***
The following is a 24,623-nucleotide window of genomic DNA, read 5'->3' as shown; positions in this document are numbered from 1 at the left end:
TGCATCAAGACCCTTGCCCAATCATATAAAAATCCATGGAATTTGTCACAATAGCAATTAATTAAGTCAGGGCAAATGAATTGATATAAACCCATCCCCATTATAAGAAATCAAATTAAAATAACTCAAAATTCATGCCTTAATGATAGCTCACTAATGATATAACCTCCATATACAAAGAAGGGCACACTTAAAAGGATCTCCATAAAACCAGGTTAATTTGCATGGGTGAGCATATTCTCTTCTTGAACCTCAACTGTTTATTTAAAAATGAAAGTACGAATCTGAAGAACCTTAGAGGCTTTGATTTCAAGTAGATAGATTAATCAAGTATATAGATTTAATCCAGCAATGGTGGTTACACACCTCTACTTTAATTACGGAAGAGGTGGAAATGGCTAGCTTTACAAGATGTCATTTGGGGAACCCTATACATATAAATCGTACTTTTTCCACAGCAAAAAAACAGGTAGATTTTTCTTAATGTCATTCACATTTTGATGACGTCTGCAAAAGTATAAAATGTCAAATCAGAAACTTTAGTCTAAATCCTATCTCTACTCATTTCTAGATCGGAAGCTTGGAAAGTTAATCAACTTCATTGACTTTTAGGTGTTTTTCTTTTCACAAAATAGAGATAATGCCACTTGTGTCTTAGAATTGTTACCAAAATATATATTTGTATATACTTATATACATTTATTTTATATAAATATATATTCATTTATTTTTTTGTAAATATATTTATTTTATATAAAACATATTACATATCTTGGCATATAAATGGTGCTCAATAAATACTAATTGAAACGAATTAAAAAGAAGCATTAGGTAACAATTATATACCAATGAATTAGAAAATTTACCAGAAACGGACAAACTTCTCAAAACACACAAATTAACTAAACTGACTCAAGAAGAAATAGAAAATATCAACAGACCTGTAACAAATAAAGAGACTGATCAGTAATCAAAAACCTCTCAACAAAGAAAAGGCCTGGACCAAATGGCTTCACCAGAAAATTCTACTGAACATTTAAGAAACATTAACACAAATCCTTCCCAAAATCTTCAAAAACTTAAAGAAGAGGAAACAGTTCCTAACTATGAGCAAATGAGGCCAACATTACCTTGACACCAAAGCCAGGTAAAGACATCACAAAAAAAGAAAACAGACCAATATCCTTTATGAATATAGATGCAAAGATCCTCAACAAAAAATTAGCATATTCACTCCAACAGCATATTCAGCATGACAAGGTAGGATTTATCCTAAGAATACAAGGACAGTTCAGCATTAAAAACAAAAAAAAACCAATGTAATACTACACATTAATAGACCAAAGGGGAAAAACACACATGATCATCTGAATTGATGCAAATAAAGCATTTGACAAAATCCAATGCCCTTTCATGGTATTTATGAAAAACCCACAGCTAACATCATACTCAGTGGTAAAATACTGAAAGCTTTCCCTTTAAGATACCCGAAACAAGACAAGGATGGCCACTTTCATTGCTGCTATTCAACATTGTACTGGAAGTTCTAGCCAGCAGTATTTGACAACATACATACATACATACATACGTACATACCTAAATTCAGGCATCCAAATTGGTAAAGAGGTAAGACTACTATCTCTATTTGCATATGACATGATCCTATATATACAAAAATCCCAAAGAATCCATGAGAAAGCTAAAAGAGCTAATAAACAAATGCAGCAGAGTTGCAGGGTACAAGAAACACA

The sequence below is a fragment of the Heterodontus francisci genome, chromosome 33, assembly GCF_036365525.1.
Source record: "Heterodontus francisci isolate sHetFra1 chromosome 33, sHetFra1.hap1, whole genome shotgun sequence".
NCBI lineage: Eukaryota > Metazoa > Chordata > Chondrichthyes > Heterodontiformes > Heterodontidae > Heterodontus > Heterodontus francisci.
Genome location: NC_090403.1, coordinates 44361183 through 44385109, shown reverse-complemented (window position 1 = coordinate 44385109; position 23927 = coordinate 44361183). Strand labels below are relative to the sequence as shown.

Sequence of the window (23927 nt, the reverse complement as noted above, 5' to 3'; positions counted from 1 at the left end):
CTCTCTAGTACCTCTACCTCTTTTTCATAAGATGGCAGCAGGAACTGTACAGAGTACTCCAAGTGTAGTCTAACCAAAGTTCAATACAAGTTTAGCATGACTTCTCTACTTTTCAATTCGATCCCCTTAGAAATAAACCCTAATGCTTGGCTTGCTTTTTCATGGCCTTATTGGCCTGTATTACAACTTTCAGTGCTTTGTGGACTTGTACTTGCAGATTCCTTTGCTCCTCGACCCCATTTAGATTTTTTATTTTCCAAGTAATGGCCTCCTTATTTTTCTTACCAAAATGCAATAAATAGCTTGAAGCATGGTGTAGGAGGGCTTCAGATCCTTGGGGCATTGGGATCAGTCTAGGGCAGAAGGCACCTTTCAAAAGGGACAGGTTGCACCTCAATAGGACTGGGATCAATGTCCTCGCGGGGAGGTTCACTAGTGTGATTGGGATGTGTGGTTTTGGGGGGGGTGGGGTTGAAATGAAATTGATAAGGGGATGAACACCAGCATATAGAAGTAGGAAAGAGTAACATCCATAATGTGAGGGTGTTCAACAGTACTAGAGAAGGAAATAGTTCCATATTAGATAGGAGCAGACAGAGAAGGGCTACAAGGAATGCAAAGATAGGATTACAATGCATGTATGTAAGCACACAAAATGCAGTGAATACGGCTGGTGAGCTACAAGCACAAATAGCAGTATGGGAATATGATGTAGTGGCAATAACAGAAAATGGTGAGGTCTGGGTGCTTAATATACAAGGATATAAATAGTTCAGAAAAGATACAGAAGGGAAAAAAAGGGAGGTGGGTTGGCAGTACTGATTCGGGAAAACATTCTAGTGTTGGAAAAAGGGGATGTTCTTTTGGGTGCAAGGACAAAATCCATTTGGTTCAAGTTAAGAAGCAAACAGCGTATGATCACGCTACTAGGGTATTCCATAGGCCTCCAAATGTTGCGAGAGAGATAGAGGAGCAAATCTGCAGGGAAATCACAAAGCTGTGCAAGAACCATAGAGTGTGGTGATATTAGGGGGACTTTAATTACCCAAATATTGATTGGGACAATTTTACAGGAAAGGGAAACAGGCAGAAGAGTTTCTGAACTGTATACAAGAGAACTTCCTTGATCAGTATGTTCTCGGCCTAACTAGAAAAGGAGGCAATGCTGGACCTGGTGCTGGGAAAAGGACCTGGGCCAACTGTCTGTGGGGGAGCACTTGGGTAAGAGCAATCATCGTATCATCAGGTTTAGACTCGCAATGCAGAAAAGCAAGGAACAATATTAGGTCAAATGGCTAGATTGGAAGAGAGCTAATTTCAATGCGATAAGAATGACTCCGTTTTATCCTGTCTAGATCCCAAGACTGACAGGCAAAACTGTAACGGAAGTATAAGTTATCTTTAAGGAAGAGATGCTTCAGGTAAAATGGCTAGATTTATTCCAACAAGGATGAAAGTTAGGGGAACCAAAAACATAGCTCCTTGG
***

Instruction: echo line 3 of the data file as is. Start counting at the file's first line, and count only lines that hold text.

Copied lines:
The sequence below is a fragment of the Heterodontus francisci genome, chromosome 33, assembly GCF_036365525.1.